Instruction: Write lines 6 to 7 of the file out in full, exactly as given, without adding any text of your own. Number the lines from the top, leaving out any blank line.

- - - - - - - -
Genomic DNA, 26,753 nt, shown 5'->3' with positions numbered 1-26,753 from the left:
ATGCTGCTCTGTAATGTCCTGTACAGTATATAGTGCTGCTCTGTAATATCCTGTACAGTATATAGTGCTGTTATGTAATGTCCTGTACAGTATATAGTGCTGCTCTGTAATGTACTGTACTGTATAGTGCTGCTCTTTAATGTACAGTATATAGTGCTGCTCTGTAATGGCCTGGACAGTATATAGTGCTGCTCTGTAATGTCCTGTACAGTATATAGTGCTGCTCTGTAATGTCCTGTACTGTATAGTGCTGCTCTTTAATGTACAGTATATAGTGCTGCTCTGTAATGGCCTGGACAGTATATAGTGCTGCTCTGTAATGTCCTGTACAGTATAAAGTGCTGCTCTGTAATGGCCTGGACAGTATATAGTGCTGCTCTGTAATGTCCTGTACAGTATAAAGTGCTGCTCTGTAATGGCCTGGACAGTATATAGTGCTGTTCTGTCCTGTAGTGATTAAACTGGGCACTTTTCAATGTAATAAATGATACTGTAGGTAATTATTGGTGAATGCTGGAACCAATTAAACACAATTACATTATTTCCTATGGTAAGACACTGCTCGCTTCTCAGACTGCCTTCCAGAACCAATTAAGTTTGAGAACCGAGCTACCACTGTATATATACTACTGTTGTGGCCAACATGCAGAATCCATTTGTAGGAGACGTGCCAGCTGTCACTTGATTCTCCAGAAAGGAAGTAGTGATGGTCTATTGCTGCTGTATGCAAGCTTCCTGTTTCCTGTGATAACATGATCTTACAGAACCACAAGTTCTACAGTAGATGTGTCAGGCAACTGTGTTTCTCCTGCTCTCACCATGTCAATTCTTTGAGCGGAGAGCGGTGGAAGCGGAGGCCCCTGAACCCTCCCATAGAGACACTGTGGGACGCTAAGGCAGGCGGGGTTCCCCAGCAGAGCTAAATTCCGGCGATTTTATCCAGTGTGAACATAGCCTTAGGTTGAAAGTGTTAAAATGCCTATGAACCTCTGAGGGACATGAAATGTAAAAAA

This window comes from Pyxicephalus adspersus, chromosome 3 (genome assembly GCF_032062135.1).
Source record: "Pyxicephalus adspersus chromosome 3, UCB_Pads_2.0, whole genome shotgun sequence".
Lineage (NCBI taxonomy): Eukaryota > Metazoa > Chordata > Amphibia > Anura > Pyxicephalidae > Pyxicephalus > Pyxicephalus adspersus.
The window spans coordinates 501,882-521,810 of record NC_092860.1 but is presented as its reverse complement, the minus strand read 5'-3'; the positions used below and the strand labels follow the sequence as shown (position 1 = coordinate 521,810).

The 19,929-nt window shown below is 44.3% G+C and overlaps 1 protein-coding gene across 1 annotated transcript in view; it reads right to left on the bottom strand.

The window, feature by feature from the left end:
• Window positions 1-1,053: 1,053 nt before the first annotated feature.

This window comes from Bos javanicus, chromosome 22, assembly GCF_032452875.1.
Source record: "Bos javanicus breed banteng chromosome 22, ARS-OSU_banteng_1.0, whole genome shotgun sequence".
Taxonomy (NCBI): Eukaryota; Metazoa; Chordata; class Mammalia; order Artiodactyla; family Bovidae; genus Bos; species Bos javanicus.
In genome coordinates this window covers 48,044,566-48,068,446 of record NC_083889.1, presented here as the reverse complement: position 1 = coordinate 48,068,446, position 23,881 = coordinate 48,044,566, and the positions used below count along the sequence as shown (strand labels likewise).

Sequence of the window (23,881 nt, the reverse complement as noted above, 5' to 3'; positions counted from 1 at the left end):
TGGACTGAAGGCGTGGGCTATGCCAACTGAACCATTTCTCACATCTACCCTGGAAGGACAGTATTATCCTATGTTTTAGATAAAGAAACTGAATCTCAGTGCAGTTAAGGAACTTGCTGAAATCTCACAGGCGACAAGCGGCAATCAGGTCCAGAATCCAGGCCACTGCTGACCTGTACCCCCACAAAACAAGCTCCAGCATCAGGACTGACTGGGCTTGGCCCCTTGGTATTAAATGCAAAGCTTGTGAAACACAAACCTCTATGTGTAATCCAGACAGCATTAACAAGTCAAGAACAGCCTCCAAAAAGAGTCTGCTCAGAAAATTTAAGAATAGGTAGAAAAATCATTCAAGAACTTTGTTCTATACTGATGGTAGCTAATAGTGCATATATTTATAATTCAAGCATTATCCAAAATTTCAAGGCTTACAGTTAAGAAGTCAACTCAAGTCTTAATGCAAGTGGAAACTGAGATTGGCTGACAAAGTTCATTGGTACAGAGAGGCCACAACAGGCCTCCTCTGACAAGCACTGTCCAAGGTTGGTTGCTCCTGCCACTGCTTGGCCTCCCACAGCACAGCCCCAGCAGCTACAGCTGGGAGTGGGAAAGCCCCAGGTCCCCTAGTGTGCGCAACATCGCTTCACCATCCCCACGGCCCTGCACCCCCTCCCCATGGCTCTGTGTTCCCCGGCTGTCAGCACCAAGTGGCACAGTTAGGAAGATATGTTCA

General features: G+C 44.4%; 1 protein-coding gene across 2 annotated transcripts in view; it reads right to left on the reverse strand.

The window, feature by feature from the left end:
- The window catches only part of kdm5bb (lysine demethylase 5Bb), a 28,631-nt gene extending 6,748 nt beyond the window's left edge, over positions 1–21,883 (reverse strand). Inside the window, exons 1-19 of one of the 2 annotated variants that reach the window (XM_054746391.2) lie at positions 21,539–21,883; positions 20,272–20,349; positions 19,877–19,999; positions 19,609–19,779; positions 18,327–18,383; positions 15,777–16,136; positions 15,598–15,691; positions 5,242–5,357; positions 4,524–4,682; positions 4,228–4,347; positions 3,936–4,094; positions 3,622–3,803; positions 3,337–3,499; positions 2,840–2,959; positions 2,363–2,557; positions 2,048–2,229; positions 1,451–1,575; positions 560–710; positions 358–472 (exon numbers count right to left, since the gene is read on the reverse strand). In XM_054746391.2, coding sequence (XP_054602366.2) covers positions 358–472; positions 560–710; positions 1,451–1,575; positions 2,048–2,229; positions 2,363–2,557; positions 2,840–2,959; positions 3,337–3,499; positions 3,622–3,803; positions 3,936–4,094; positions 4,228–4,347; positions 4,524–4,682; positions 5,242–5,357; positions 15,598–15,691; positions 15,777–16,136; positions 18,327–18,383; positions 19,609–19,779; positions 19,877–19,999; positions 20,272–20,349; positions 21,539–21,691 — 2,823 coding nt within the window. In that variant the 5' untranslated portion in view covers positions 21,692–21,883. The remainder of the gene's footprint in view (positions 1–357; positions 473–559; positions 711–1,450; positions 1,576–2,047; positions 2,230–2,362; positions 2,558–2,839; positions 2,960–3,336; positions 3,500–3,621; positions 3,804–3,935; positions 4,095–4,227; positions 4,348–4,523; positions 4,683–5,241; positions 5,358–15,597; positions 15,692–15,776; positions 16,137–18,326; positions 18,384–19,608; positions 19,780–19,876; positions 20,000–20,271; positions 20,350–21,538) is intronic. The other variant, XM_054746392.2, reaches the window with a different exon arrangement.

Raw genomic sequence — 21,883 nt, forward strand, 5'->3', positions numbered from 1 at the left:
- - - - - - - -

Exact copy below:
The window spans coordinates 501,882-521,810 of record NC_092860.1 but is presented as its reverse complement, the minus strand read 5'-3'; the positions used below and the strand labels follow the sequence as shown (position 1 = coordinate 521,810).

The 19,929-nt window shown below is 44.3% G+C and overlaps 1 protein-coding gene across 1 annotated transcript in view; it reads right to left on the bottom strand.